Here come the ingredients which implement the Interpret method the same way:

public class LettuceIngredient : IIngredient
	{
		public void Interpret(Context context)
		{
			context.Output += string.Format(" {0} ", "Lettuce");
		}
	}
public class ChickenIngredient : IIngredient
	{
		public void Interpret(Context context)
		{
			context.Output += string.Format(" {0} ", "Chicken");
		}
	}

The ingredients are also grouped into an ingredient list:

public class IngredientList : IExpression
	{
		private readonly List<IIngredient> ingredients;

		public IngredientList(List<IIngredient> ingredients)
		{
			this.ingredients = ingredients;
		}

		public void Interpret(Context context)
		{
			foreach (IIngredient ingredient in ingredients)
				ingredient.Interpret(context);
		}
	}

Now all we need is to represent the bread somehow:

public interface IBread : IExpression{}

Here come the bread types:

public class WheatBread : IBread
	{
		public void Interpret(Context context)
		{
			context.Output += string.Format(" {0} ", "Wheat-Bread");
		}
	}
public class WhiteBread : IBread
	{
		public void Interpret(Context context)
		{
			context.Output += string.Format(" {0} ", "White-Bread");
		}
	}

Now we have all the elements ready to build our Sandwich class:

public class Sandwhich : IExpression
	{
		private readonly IBread topBread;
		private readonly CondimentList topCondiments;
		private readonly IngredientList ingredients;
		private readonly CondimentList bottomCondiments;
		private readonly IBread bottomBread;

		public Sandwhich(IBread topBread, CondimentList topCondiments, IngredientList ingredients, CondimentList bottomCondiments, IBread bottomBread)
		{
			this.topBread = topBread;
			this.topCondiments = topCondiments;
			this.ingredients = ingredients;
			this.bottomCondiments = bottomCondiments;
			this.bottomBread = bottomBread;
		}

		public void Interpret(Context context)
		{
			context.Output += "|";
			topBread.Interpret(context);
			context.Output += "|";
			context.Output += "<--";
			topCondiments.Interpret(context);
			context.Output += "-";
			ingredients.Interpret(context);
			context.Output += "-";
			bottomCondiments.Interpret(context);
			context.Output += "-->";
			context.Output += "|";
			bottomBread.Interpret(context);
			context.Output += "|";
			Console.WriteLine(context.Output);
		}
	}

We build the sandwich using the 5 objects in the constructor: the top bread, top condiments, ingredients in the middle, bottom condiments and finally the bottom bread. The Interpret method builds our sandwich machine language:

  • We start with a delimiter ‘|’
  • Followed by the top bread interpretation
  • Then comes the bread delimiter again ‘|’
  • “<–"; indicates the start of the things in the sandwich
  • Then come the top condiments interpretation
  • Followed by a ‘-‘ delimiter
  • Ingredients
  • Againt followed by the ‘-‘ delimiter
  • Bottom condiments
  • The sandwich filling is then closed with “–>”
  • The bottom bread is surrounded by pipe characters like the top bread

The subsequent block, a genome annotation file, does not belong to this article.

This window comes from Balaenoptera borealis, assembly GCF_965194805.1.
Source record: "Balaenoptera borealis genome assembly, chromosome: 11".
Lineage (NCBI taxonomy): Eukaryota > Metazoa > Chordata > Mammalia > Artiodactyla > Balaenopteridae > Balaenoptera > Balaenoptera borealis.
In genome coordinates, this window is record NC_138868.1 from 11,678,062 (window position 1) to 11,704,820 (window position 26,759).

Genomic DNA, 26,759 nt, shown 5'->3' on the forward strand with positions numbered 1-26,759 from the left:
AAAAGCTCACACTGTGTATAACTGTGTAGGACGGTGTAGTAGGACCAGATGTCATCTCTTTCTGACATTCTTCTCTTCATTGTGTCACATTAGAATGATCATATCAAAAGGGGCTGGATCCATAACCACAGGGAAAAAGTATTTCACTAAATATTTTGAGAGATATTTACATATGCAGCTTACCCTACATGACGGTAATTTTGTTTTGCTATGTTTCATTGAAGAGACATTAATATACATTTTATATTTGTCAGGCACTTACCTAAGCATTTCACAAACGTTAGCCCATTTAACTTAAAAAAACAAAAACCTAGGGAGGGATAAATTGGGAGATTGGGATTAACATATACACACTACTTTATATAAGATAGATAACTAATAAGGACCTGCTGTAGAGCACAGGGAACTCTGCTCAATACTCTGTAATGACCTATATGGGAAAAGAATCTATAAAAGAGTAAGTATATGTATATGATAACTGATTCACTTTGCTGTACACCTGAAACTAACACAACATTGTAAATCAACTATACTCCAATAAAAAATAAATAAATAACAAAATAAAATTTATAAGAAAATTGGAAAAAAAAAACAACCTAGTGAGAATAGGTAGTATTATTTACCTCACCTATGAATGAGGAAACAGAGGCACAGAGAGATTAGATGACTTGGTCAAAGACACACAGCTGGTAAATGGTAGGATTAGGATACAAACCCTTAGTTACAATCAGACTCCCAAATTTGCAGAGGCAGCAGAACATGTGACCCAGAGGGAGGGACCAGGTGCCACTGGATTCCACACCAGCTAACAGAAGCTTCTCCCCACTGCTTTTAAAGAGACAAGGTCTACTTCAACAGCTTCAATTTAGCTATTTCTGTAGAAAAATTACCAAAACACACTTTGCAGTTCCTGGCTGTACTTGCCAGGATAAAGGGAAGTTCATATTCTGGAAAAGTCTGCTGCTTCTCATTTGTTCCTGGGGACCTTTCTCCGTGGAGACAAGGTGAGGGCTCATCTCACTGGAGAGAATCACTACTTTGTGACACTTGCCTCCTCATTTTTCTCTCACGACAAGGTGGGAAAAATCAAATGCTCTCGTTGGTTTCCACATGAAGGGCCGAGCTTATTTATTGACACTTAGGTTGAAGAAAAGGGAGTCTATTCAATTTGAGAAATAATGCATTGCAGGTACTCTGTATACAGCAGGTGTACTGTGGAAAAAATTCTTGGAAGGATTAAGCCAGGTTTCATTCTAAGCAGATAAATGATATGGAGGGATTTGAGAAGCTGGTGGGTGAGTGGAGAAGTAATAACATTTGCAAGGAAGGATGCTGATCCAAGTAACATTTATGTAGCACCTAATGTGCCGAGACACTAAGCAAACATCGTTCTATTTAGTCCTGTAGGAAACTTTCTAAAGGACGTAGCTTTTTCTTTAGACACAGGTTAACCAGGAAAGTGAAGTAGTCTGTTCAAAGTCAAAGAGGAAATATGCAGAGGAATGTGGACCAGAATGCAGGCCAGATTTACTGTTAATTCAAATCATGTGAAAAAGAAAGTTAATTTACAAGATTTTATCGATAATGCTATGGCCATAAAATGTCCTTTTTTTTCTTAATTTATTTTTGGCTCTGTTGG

Note that every element in the sandwich, including the sandwich itself, can interpret itself. This is of course due to the fact that every element here is an expression, a sentence that has a meaning and can be interpreted.

The Interpret method in each implementation builds up the grammar of our sandwich language. The ultimate Interpret method in the Sandwich class builds up the sentences in sandwich language according to the rules of that grammar. We let each expression interpret itself – it is a lot easier to let each element do it instead of going through some complicated string operation and if-else statements trying build up our sentences. Not just that – we built our object model with our domain knowledge in mind so the solution is a lot more object oriented and reflects our business logic.

Let’s see how this can be used by a client. Let’s insert the following in the Main method:

class Program
	{
		static void Main(string[] args)
		{
			Sandwhich sandwhich = new Sandwhich(
				new WheatBread(),
				new CondimentList(
					new List<ICondiment> { new MayoCondiment(), new MustardCondiment() }),
				new IngredientList(
					new List<IIngredient> { new LettuceIngredient(), new ChickenIngredient() }),
				new CondimentList(new List<ICondiment> { new KetchupCondiment() }),
				new WheatBread());

			sandwhich.Interpret(new Context());


			Console.ReadKey();
		}
	}

We build a sandwich using the Sandwich constructor where we pass in each element of the sandwich. As the sandwich itself is also an expression we can call its interpret method to output the representation of the sandwich.

Run the application and you’ll see our beautiful instructions to build a sandwich. Feel free to change the ingredients and check the output in the console.

View the list of posts on Architecture and Patterns here.

Design patterns and practices in .NET: the Composite pattern

Introduction

The Composite pattern deals with putting individual objects together to form a whole. In mathematics the relationship between the objects and the composite object they build can be described by a part-whole hierarchy. The ingredient objects are the parts and the composite is the whole.